Parties involved in the Afghan peace talks are urged to protect the safety of journalists.
This article was originally published on rsf.org on 5 December 2018.
Reporters Without Borders (RSF) calls on countries involved in the search for peace in Afghanistan to do everything possible to protect the media and journalists and to insist, as a prior condition for any talks, that the Taliban give a clear undertaking to respect international humanitarian law’s basic treaties, starting with the Geneva Conventions.
Two months after Zalmay Khalilzad was appointed as US Special Representative for Afghanistan Reconciliation and after several attempts to negotiate with the Taliban, Khalilzad announced on 18 November that he hoped a peace deal could be reached with the Taliban before next April’s presidential election in Afghanistan.
As US special presidential envoy for Afghanistan in 2001 and as US ambassador to Afghanistan from 2003 to 2005, Khalilzad always took a very hard line on the Taliban but he now envisages bringing them into a government of national union.
The Russians are meanwhile also getting involved. India, Iran, China, Pakistan and five Central Asian countries including Tajikistan, Uzbekistan and Turkmenistan met in Moscow on 9 November with a five-man Taliban delegation led by Sher Mohammad Abbas Stanikzai, a onetime foreign minister in Mullah Mohammed Omar’s Taliban government.
The delegation’s other members were all military and political officials during the darkest periods of Taliban rule in Afghanistan.
The United States has always insisted that the Afghan government should participate in any talks with the Taliban but that did not stop Khalilzad meeting with Taliban representatives in Qatar in October.
According to the information obtained by RSF, there is concern in Afghanistan about this search for a peace deal with the Taliban that is being conducted at the Trump administration’s behest.
“They are ready to endanger the country’s democratic progress and the presidential election,” an Afghan official told RSF on condition of anonymity. And Khalilzad is pressuring the Afghan government to postpone next April’s presidential election, the official added.
The media pay a heavy price in Afghanistan and 2018 has been the deadliest year since the Taliban government fell in 2001, with 14 journalists and media workers killed since January. A total of 66 journalists and media workers have been killed in connection with their work since 2001, including 16 foreign journalists (four German, two American, two French, two Italian, two Swedish, one Australian, one Canadian, one Norwegian and one British).
More than 30 media outlets have been attacked and destroyed during the same period and hundreds of threats have been made against journalists and media. The Taliban were responsible for most of these criminal actions and impunity is still the rule.
“We call on the countries participating in negotiations to do everything possible to protect journalists and press freedom in Afghanistan,” said Reza Moini, the head of RSF’s Iran/Afghanistan desk.
“There must be no negotiating with the Taliban as long as they do not undertake to respect the humanitarian law defined in basic international treaties. As a prior condition for any talks with the Taliban, the international community must demand an explicit declaration and undertaking to respect international humanitarian law’s basic treaties, starting with the Geneva Conventions.”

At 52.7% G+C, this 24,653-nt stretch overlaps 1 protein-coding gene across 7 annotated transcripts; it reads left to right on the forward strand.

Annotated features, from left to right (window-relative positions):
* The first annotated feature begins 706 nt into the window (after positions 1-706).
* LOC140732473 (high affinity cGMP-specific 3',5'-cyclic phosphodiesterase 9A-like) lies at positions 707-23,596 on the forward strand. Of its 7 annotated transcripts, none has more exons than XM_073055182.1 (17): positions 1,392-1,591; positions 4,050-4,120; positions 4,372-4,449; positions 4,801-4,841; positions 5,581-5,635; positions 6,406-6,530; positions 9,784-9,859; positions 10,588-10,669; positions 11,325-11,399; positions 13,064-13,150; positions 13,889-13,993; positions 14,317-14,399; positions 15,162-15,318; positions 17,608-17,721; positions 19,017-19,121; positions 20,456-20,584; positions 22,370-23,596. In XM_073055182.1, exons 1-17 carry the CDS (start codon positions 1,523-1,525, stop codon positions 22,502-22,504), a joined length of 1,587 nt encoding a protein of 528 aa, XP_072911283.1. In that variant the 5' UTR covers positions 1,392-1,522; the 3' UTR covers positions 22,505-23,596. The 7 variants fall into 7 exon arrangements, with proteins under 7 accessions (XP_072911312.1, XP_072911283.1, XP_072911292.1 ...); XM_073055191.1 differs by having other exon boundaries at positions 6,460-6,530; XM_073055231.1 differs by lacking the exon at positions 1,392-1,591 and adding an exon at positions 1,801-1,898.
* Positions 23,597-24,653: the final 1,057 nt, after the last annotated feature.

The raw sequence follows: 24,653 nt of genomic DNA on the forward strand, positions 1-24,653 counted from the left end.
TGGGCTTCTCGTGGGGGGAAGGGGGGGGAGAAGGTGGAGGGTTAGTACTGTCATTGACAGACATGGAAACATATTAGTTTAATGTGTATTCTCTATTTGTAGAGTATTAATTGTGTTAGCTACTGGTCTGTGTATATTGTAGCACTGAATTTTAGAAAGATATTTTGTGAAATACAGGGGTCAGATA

Afghan presidential spokesman Shah Hossein Mortazavwi told RSF: “We have no particular conditions for starting negotiations. But the president’s office has held consultative meetings with civil society about a peace deal, and citizens have insisted on the importance of preserving democratic gains, including free speech and press freedom. The government obviously undertakes to respect and guarantee these basic demands.”
Taliban spokesman Zabiullah Mujahid meanwhile said that the Taliban would only negotiate with the Americans, not with the Afghan government, which they regard as illegitimate.
“In our view, press freedom is a useful principle for peoples, as long as it does not question the principles of the sharia,” Mujahid said. “If, by means of freedom of expression, we encourage and promote development and progress in society, it is fine. But, for us, the priority continues to be Islam. In our view, it is impossible to implement freedom of expression as conceived in the West. This freedom of expression that despises and insults Islam is not permitted.”
The past two years have seen a big increase in attacks against journalists in many parts of Afghanistan. Journalists are threatened not only by the Taliban and Islamic State, which impose their war and their hatred of press freedom, but also by the police, army and “unofficial” militias.
Press freedom is simply non-existent in Afghanistan’s conflict zones, which have become “black holes” from which no news and information emerges. Women journalists are among the biggest losers. The decline in the security situation has had a direct impact on the presence of women journalists in the media.
The experience of the past 17 years has confirmed that peace and security are the Afghan people’s main demands, but they cannot be achieved and safeguarded without free and independent media and guarantees for journalists’ safety.
RFS thinks it is unacceptable, at this dangerous time, for democratic governments involved in Afghanistan and for the Afghan government itself not to demand an explicit undertaking to respect international humanitarian law’s basic treaties as a pre-condition for talks with the Taliban.
Such an undertaking would be a guarantee for journalists’ safety. Afghanistan’s journalists must not be discouraged by the Taliban threats and by the international community’s silence.